The final business case for the city’s incinerator will be submitted to the government if senior councillors agree the decision next week.
Members of the council’s executive board are being asked to send the final business case to the Department for Environment Food and Rural Affairs (Defra) for approval. The councillors’ consent is also being sought to officially award the contract to the preferred bidder, Veolia ES Aurora Ltd, when they meet on June 20.
If approved, the decisions will bring the council one step closer to providing a facility on the Cross Green Industrial Estate that will ensure as much of the city’s household rubbish as possible is recycled, and that the minimum is sent to landfill.
Along with improvements to waste and recycling services that allow residents to recycle more themselves, the incinerator would provide the city with a long-term solution to keep waste from going to landfill. The council’s landfill tax bill last year was £9.2 million and this is set to increase by around £1.5 million every year.
With up to 214,000 tonnes of waste a year going through the facility to be sorted for recycling, the council stands to make savings of £200 million over 25 years and make a significant dent into harmful greenhouse gas emissions being released into the atmosphere from landfill.
Estimates show that by removing recyclable items and not sending waste to landfill, around 62,000 tonnes of carbon dioxide emissions would be cut. That’s equivalent to the annual emissions from energy used in the home by 31,300 Leeds residents.
Councillor Mark Dobson, executive member for the environment, said:
“This represents a massive change in how we deal with waste in the city and is just one part of our overall strategy that will see Leeds recycle half its waste and cut carbon emissions by 40% by the year 2020.
“The decisions being discussed next week are important milestones that will allow us to deliver a scheme offering a long-term, sustainable waste solution for the city.
“We set targets last year to reach 55% recycling by 2016 and to exceed 60% beyond this time, and remain committed to achieving these. However, there will still be large quantities of waste that we can no longer afford to bury in the ground for environmental and financial reasons. I’m convinced that we have chosen the best solution to ensure that we get the maximum value out of this waste and achieve our ambitious recycling and carbon reduction targets.”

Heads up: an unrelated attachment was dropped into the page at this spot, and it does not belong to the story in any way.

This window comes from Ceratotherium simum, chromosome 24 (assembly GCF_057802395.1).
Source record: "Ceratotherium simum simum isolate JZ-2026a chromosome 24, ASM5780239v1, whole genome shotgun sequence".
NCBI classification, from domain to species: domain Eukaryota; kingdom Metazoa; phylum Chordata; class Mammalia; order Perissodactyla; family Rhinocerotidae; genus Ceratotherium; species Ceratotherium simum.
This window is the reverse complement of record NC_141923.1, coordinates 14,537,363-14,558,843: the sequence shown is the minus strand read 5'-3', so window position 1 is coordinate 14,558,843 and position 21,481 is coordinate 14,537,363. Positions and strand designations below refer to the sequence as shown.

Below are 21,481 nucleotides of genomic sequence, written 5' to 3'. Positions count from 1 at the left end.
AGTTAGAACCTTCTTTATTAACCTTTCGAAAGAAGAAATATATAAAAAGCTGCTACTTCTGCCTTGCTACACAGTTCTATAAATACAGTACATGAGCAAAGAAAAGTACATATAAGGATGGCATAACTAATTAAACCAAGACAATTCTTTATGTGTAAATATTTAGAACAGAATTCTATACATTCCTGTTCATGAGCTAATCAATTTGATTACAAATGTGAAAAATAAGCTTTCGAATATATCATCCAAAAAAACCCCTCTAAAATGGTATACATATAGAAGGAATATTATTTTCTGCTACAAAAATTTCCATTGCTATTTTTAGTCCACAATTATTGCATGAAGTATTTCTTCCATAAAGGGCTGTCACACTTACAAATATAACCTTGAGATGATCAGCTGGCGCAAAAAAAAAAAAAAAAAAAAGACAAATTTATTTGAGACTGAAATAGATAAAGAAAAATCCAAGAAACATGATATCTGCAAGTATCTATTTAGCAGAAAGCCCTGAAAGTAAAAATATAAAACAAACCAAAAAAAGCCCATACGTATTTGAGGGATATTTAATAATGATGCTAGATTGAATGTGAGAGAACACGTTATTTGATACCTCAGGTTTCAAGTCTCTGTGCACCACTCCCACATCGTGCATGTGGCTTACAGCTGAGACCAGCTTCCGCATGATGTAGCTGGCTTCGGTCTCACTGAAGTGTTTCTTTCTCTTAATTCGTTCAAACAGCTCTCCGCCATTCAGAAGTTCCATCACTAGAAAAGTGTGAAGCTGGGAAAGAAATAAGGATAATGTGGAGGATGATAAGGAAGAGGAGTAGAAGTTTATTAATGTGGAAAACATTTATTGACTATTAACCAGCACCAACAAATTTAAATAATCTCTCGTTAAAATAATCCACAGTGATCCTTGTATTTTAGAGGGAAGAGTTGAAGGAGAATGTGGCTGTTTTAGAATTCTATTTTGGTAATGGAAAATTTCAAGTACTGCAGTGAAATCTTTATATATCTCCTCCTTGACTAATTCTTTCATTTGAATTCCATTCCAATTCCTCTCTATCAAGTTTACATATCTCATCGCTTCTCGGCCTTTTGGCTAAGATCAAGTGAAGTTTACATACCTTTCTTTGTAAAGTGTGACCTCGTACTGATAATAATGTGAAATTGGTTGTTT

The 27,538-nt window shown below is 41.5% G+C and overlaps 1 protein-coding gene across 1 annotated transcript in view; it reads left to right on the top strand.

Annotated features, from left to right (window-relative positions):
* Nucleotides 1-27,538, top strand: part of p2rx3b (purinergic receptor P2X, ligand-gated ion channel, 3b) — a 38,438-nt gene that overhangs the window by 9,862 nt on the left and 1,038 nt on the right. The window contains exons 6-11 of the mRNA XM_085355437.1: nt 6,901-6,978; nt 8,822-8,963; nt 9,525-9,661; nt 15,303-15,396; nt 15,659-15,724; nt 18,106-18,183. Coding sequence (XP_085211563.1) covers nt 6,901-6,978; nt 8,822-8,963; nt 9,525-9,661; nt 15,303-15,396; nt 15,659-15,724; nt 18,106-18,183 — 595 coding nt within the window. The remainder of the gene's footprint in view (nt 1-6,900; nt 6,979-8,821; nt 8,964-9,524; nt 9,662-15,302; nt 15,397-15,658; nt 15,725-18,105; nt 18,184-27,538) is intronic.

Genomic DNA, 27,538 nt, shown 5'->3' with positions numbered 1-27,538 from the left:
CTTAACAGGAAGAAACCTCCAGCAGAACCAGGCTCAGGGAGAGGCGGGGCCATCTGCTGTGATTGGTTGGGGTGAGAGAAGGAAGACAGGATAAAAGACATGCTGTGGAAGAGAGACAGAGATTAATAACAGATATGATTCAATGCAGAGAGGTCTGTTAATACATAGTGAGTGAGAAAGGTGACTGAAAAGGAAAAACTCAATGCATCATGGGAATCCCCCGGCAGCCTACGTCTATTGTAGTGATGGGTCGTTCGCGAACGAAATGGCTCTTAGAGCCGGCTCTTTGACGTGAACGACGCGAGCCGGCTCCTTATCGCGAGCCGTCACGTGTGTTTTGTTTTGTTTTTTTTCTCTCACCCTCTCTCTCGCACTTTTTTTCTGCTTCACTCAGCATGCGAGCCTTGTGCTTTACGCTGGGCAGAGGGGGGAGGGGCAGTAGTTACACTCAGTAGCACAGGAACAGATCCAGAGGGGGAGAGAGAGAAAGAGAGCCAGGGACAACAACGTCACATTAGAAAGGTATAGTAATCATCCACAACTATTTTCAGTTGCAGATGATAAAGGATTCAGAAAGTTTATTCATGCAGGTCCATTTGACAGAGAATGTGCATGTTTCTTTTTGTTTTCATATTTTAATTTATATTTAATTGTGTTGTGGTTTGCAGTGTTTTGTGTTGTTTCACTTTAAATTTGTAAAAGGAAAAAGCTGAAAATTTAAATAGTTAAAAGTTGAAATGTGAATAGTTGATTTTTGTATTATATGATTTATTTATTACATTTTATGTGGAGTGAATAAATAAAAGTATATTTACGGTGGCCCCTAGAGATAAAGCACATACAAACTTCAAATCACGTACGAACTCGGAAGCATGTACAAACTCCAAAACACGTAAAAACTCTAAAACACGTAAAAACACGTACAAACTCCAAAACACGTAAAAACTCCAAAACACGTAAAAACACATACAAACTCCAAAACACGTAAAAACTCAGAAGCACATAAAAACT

The planned incinerator or RERF (recycling and energy recovery facility) would take all of Leeds’ black bin waste and sort it to remove any metal, paper, cardboard and plastics to be recycled. Only the leftover waste not suitable for recycling would be burned. During this process enough electricity would be made to power 20,000 homes.
The facility would also be capable of using some of the steam used to generate this electricity to provide heat to local buildings, helping those owners and occupiers reduce their energy use and bills.
If agreed by the executive board, the final business case would be submitted to Defra’s Waste Infrastructure Delivery Programme for approval of project funding.
Arrangements would also be made officially award the contract to Veolia to build and run the incinerator.
The report to executive board also sets out the next steps in the project timetable if the recommendations are approved:
• June 2012 – Veolia to submit planning application to Leeds City Council and apply to Environment Agency for permit
• July to September 2012 – financial close and award contract to Veolia
• Spring 2013 – plans panel to consider planning application
• June 2013 – work starts onsite
• 2015 – incinerator is commissioned
• 2015 – full operations start
Notes to editors:
• Veolia are expected to submit a planning application for the incinerator around the time executive board meet.
For media enquiries please contact:
Amanda Burns, Leeds City Council press office (0113) 395 1577